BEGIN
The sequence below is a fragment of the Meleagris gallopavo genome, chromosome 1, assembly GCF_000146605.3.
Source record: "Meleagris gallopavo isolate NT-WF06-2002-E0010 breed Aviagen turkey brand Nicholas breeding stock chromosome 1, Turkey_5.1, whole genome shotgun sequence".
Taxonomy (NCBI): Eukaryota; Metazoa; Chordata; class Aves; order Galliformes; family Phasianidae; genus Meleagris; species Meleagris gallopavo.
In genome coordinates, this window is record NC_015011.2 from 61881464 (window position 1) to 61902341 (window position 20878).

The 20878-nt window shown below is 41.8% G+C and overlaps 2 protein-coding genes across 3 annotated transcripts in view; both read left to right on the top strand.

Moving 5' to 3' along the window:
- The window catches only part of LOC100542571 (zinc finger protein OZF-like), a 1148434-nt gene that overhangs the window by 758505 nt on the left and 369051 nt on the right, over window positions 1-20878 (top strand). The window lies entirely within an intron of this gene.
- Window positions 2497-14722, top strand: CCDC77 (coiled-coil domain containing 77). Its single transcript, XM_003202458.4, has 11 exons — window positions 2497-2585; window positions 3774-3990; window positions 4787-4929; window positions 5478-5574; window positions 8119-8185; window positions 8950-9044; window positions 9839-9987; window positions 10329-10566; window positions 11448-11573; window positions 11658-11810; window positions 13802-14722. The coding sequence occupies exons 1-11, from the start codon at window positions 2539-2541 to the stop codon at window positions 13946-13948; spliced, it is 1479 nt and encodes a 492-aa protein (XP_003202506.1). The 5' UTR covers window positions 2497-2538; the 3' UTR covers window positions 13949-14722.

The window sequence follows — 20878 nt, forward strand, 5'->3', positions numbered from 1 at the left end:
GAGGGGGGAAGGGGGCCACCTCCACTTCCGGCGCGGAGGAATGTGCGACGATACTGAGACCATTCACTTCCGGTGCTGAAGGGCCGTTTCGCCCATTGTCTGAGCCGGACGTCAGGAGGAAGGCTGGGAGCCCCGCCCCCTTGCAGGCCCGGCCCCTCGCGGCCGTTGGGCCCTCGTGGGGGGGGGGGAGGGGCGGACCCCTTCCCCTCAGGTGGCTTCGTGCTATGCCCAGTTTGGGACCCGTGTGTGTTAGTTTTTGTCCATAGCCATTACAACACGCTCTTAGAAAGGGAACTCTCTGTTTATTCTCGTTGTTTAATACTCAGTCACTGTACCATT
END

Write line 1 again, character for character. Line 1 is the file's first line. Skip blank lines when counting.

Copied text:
The sequence below is a fragment of the Meleagris gallopavo genome, chromosome 1, assembly GCF_000146605.3.